Disinfecting QIKtest Device
Hygiene is more important than ever to prevent transmission of viral diseases.
COVID-19 may be active for up to three days on plastic (1) (2). The outer shell of the QIKtest device is plastic. Please follow these instructions for disinfection.
- Disinfection solution or spray
- Paper towels: single-use, kitchen paper
or single-use disinfectant wipes
- Gloves: vinyl or latex, single-use
Cleaning the QIKtest Device
How often? After every use.
Wipe down all surfaces and cable of the QIKtest device. Use gloves.
As a precaution, do not spray the device directly or pour solution into or onto buttons/display/plugs and other openings of the plastic case - wipe!
Clean table area/workspace, or put a paper towel beneath beforehand.
After cleaning, discard gloves and paper towels.
Kitchen Foil / Ceran Wrap Method for QIKtest Device:
Load the test settings from PC to the QIKtest device using the USB cable.
Wrap the QIKtest device in thin clear plastic foil.
Hand the wrapped device to the client, run test.
Remove plastic foil after every use, using single-use gloves.
Crumple touched side of foil to the inside, then discard gloves and plastic foil.
Tips on Disinfecting your (Neurofeedback) Practice:
Use disinfectant solution/spray or disinfectant single-use wipes to clean all surfaces: chairs, armrests of chairs, keyboards, mouses, doorhandles, QIKtest device, QIKtest cable, pens handled by patients, smartphones, fixed-line phones including cradle, desktop surface.
- disinfect multiple times daily or/and after every client visit
- use gloves when attaching electrodes during neurofeedback session to clients/patients, wipe down electrodes AND cables, headphones, blindfolds, Neuroamp
- use gloves during complete session
- also: microwave buttons, faucet handles, toilet
- offer hand sanitizer to your clients
- don't cross-contaminate kitchen with other cleaning materials - prefer single-use
- post hand-washing signs at multiple places to remind workers and clients
You are going to need plenty of gloves.
Stay healthy, safe, clean and sane.
Aerosol and Surface Stability of SARS-CoV-2 as Compared with SARS-CoV-1March 17, 2020
Figure 1. Viability of SARS-CoV-1 and SARS-CoV-2 in Aerosols and on Various Surfaces.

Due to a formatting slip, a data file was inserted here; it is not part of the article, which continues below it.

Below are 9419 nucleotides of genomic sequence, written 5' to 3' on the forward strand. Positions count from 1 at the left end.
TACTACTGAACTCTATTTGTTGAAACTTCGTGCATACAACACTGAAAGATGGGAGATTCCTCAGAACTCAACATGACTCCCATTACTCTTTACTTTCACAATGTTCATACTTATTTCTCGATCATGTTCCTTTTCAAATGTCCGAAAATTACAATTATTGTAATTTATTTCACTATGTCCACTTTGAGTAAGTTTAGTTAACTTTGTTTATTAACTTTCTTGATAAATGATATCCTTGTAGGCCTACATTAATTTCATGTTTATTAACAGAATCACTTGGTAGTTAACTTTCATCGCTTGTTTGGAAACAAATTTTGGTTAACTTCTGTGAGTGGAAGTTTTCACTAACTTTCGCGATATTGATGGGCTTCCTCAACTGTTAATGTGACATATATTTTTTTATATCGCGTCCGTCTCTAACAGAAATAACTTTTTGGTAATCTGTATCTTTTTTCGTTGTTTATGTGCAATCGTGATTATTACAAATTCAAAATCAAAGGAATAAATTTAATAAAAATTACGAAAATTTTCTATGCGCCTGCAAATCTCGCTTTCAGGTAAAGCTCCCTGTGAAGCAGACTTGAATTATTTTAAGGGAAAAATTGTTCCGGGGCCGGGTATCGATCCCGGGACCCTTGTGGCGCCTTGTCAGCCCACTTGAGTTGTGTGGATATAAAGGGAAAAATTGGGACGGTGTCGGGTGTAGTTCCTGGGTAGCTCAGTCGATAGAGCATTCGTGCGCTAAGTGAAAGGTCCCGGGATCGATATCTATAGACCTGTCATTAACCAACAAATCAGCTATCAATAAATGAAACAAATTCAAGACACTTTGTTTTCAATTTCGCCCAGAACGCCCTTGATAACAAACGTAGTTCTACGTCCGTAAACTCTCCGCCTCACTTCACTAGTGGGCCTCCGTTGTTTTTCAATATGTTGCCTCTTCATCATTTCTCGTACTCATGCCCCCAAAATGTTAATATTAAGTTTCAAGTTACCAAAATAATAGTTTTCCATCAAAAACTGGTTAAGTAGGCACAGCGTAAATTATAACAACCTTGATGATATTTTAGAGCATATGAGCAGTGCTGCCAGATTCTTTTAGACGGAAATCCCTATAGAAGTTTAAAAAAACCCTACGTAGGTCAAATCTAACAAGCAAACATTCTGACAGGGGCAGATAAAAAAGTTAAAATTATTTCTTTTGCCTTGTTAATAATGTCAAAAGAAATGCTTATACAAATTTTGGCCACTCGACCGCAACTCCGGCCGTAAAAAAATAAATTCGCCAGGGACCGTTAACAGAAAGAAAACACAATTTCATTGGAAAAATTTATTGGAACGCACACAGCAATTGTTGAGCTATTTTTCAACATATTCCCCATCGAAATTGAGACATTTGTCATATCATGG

When the scientists placed virus-laden droplets on plastic, they found that half of the virus was gone after about seven hours. Half of what remained was gone after another seven hours, and so on. By the end of Day Two, there was less than 1/100 of the original amount, and after three days the remnants were barely detectable.
N van Doremalen, et al. Aerosol and surface stability of HCoV-19 (SARS-CoV-2) compared to SARS-CoV-1. The New England Journal of Medicine. DOI: 10.1056/NEJMc2004973 (2020).
The study was coauthored by scientists at the National Institutes of Health, the Centers of Disease Control and Prevention, UCLA and Princeton University. It was made available in print form on Monday, and aims to provide more clarity on the virus’s contagiousness.
The scientists found that SARS-CoV-2, the virus that causes COVID-19, was detectable in the air for up to three hours, up to four hours on copper, up to 24 hours on cardboard, and up to 2 to 3 days on plastic and stainless steel.
Sciencedirect, Journal of Hospital Infection 31 January 2020
Review Persistence of coronaviruses on inanimate surfaces and their inactivation with biocidal agents G. Kampf a, *, D. Todt b , S. Pfaender b , E. Steinmann b aUniversity Medicine Greifswald, Institute for Hygiene and Environmental Medicine, Ferdinand-Sauerbruch-Straße, 17475 Greifswald, Germany
Currently, the emergence of a novel human coronavirus, SARS-CoV-2, has become a global health concern causing severe respiratory tract infections in humans. Human-to-human transmissions have been described with incubation times between 2-10 days, facilitating its spread via droplets, contaminated hands or surfaces. We therefore reviewed the literature on all available information about the persistence of human and veterinary coronaviruses on inanimate surfaces as well as inactivation strategies with biocidal agents used for chemical disinfection, e.g. in healthcare facilities. The analysis of 22 studies reveals that human coronaviruses such as Severe Acute Respiratory Syndrome (SARS) coronavirus, Middle East Respiratory Syndrome (MERS) coronavirus or endemic human coronaviruses (HCoV) can persist on inanimate surfaces like metal, glass or plastic for up to 9 days, but can be efficiently inactivated by surface disinfection procedures with 62e71% ethanol, 0.5% hydrogen peroxide or 0.1% sodium hypochlorite within 1 minute. Other biocidal agents such as 0.05e0.2% benzalkonium chloride or 0.02% chlorhexidine digluc-onate are less effective. As no specific therapies are available for SARS-CoV-2, early containment and prevention of further spread will be crucial to stop the ongoing outbreak and to control this novel infectious thread.